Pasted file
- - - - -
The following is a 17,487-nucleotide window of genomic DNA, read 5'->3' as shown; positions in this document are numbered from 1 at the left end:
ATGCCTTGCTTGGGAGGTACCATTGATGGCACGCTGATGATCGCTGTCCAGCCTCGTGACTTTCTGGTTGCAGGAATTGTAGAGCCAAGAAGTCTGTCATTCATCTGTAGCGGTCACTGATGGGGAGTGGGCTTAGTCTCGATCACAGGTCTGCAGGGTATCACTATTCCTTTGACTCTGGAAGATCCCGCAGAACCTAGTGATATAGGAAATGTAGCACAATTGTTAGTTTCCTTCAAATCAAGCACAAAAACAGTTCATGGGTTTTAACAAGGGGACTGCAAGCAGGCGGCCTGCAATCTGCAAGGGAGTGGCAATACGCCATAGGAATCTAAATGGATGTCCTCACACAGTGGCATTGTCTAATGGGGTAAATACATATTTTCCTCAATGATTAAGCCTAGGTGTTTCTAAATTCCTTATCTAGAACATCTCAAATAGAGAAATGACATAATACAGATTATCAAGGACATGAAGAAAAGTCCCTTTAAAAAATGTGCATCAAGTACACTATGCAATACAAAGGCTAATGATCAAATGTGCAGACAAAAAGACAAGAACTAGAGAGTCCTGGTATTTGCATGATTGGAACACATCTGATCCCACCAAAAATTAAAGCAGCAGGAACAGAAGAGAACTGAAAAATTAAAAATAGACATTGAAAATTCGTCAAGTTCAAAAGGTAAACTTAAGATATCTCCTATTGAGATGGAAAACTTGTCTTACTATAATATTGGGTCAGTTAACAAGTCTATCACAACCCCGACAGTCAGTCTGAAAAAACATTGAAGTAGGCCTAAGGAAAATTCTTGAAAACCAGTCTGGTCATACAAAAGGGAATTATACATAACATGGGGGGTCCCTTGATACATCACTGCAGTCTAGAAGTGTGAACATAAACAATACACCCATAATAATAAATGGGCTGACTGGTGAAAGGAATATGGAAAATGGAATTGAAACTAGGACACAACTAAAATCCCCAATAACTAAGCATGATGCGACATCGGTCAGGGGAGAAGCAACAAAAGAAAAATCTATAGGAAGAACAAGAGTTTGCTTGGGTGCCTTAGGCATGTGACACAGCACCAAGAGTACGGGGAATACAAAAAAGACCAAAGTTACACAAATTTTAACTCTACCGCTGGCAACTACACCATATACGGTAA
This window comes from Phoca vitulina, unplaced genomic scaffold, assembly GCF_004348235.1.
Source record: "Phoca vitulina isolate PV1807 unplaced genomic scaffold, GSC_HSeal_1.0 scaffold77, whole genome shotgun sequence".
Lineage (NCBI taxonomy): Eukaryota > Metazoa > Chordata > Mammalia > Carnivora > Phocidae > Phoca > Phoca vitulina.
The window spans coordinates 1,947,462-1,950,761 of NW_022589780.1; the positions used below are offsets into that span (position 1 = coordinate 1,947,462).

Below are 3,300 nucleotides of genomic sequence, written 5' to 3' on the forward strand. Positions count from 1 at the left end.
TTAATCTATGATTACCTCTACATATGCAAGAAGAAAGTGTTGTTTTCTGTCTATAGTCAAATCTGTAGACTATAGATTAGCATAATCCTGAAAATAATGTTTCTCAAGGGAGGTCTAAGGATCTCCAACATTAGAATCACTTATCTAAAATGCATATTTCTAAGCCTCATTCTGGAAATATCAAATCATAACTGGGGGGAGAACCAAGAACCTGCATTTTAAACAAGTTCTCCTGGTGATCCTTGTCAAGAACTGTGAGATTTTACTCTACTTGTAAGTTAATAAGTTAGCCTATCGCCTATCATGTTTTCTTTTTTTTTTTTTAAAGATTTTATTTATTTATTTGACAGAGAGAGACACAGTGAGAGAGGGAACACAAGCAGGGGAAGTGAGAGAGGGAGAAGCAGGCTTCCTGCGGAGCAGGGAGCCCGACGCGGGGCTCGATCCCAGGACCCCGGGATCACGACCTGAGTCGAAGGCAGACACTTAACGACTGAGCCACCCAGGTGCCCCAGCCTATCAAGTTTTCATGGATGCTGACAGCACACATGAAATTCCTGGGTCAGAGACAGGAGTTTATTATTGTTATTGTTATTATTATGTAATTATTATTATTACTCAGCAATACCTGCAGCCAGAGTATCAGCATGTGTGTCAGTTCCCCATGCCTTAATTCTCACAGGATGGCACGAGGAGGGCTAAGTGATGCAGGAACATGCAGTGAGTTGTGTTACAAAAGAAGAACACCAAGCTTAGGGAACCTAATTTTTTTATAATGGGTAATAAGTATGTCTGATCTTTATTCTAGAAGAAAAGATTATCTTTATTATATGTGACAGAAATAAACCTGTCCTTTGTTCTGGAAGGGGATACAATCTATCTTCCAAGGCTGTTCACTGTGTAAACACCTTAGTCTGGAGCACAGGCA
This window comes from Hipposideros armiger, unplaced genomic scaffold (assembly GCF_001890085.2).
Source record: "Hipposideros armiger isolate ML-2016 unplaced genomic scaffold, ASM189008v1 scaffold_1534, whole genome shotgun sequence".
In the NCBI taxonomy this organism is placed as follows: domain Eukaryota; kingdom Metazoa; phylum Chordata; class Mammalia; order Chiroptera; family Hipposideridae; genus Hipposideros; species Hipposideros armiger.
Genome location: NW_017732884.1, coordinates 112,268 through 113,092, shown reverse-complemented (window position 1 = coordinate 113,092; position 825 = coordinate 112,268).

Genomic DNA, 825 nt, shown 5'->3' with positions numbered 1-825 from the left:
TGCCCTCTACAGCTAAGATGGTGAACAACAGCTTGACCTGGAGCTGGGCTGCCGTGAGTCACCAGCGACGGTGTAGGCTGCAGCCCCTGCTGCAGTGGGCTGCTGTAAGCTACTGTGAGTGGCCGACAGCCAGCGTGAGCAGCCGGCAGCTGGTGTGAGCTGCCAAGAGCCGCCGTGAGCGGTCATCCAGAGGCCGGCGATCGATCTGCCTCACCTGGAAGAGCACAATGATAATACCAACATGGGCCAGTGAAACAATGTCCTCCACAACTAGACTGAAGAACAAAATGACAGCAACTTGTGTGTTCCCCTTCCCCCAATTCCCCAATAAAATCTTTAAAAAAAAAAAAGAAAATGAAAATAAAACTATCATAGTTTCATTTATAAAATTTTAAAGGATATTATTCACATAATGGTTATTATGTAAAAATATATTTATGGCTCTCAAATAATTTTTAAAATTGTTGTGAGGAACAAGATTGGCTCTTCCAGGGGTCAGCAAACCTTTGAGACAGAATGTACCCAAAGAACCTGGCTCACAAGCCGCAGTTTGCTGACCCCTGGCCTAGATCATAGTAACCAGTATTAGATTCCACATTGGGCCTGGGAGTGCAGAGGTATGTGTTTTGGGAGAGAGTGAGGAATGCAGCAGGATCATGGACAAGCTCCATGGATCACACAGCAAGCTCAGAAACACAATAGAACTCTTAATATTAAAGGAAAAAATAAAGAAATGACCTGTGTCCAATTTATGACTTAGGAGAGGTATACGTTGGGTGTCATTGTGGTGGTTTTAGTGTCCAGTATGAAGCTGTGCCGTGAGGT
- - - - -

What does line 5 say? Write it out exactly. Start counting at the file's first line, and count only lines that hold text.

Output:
Lineage (NCBI taxonomy): Eukaryota > Metazoa > Chordata > Mammalia > Carnivora > Phocidae > Phoca > Phoca vitulina.